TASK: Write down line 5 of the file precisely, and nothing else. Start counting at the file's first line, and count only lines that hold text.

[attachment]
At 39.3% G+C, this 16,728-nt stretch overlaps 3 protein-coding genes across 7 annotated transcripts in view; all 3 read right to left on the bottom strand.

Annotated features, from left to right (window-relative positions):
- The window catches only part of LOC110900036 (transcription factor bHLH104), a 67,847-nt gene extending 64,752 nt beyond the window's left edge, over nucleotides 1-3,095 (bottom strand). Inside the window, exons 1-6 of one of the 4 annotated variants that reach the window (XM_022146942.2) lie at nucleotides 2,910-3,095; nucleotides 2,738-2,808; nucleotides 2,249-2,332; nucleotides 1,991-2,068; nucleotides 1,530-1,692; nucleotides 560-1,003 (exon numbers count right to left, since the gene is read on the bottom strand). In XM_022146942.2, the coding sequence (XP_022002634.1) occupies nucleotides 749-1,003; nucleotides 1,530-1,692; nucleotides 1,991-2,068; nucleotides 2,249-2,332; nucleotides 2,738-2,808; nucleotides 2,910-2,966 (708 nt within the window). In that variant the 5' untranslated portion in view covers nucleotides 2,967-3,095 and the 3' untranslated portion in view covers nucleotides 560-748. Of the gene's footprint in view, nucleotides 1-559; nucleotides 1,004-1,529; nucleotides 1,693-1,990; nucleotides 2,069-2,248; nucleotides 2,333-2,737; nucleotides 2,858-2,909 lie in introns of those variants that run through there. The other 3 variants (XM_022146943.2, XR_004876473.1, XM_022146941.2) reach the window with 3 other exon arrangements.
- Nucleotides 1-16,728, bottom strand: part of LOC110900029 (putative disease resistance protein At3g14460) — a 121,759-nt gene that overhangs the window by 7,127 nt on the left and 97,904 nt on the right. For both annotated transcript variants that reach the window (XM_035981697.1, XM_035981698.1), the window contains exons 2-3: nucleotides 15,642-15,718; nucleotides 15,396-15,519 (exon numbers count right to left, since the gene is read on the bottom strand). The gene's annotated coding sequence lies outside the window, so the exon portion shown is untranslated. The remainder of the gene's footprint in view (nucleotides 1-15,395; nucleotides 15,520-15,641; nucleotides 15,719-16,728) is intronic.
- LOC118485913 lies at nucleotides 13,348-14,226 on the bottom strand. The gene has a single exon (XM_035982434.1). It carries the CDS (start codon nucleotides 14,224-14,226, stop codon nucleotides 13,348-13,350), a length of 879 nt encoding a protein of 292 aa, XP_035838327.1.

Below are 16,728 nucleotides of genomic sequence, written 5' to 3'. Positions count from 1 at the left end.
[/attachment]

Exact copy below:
- LOC118485913 lies at nucleotides 13,348-14,226 on the bottom strand. The gene has a single exon (XM_035982434.1). It carries the CDS (start codon nucleotides 14,224-14,226, stop codon nucleotides 13,348-13,350), a length of 879 nt encoding a protein of 292 aa, XP_035838327.1.